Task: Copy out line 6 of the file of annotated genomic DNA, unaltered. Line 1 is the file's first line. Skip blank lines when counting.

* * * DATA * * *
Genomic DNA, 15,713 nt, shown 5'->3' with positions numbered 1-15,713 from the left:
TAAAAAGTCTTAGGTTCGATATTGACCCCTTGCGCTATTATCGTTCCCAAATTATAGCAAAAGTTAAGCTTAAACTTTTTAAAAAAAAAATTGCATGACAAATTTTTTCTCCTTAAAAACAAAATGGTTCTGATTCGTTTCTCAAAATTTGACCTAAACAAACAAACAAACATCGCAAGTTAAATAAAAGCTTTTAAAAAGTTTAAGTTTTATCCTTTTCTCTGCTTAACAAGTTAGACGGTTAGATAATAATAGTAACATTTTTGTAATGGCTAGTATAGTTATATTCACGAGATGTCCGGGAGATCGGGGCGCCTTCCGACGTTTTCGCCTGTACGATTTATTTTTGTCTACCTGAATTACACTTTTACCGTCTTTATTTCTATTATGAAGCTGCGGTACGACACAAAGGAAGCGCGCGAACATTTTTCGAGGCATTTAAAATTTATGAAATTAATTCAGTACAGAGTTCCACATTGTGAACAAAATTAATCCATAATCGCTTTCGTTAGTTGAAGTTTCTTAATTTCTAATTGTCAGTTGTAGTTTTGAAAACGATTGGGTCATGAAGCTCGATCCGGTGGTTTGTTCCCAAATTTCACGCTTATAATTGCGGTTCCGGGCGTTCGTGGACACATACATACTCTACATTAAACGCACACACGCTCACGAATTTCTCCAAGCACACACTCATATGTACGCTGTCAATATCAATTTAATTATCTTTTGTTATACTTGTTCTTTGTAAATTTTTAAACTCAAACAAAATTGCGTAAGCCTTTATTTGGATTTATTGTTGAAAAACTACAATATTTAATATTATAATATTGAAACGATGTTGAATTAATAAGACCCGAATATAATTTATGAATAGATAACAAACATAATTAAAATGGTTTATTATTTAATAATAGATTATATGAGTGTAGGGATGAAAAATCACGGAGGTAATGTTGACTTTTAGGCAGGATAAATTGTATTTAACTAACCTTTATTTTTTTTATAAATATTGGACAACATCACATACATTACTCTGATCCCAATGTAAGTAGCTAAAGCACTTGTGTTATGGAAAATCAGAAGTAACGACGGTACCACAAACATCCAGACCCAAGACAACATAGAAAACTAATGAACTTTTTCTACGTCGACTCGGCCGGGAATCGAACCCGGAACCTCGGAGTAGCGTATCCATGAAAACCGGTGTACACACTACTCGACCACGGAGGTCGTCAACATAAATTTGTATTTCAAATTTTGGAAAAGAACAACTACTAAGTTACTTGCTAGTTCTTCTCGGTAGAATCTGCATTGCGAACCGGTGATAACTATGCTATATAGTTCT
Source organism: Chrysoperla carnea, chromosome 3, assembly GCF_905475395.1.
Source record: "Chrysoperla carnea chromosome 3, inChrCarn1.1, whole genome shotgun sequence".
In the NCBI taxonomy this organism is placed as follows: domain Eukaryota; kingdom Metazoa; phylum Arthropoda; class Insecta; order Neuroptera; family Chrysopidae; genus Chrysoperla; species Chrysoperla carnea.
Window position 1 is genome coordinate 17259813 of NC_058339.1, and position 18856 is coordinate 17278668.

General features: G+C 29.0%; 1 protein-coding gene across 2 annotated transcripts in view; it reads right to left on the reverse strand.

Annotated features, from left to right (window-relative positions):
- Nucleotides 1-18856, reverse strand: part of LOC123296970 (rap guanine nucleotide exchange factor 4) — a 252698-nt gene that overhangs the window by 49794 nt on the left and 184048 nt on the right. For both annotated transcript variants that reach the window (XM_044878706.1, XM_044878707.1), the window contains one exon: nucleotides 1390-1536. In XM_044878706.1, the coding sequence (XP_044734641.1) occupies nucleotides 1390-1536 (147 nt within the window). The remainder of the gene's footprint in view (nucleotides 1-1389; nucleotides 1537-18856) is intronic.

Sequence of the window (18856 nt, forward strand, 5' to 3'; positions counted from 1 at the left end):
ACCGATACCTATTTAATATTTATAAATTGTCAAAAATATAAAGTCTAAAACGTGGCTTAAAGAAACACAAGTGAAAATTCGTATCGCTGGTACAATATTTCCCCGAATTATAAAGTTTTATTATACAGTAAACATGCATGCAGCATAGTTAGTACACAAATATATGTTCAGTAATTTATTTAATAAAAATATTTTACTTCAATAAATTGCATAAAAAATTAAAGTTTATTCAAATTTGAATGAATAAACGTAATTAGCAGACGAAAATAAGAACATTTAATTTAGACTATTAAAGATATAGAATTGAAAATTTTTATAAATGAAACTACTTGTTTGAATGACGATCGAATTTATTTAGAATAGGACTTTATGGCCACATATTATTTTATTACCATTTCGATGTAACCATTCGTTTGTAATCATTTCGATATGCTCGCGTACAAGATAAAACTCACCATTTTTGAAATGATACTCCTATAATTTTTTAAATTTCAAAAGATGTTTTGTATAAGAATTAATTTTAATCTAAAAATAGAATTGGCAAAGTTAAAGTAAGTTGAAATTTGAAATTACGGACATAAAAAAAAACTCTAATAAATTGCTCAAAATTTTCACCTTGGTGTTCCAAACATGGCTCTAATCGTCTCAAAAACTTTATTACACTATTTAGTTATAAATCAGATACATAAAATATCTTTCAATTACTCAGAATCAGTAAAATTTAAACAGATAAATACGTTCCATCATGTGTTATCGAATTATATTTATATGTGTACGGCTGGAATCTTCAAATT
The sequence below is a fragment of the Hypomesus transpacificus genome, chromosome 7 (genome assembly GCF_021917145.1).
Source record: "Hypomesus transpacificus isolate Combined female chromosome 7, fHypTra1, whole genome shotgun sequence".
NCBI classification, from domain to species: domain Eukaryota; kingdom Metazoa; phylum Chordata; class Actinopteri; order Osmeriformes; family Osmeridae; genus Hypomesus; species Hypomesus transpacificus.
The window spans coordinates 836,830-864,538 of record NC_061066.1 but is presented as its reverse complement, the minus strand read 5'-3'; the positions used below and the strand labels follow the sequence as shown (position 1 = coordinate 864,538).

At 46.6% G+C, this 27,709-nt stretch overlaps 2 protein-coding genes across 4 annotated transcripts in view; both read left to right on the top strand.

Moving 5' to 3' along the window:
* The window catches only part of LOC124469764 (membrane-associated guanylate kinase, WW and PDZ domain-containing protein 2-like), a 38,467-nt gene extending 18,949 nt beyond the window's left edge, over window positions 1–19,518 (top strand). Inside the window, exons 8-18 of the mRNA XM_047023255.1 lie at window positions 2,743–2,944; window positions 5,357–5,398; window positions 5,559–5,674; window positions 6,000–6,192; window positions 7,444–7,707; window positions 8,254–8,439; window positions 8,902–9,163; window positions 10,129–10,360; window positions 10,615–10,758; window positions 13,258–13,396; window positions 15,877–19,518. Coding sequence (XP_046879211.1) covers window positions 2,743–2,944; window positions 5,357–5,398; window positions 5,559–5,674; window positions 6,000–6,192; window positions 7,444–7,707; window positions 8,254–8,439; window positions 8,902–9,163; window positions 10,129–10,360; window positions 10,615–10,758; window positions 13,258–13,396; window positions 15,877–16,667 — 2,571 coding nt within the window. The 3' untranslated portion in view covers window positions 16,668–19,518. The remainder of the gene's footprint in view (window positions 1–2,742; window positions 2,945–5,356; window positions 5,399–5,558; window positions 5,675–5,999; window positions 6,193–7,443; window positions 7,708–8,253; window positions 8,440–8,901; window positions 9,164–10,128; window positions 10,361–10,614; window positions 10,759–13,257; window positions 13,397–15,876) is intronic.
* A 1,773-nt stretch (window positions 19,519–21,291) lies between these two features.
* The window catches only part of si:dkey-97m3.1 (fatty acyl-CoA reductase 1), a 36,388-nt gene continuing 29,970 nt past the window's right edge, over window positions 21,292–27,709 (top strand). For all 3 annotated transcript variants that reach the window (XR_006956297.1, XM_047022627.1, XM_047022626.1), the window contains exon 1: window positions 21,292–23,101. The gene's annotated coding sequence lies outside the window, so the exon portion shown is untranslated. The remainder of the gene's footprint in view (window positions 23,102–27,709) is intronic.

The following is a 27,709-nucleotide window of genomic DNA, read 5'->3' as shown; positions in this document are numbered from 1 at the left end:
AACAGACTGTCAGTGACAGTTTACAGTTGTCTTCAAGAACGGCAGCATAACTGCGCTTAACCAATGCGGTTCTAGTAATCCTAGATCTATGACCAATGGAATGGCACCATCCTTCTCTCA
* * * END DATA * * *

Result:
Window position 1 is genome coordinate 17259813 of NC_058339.1, and position 18856 is coordinate 17278668.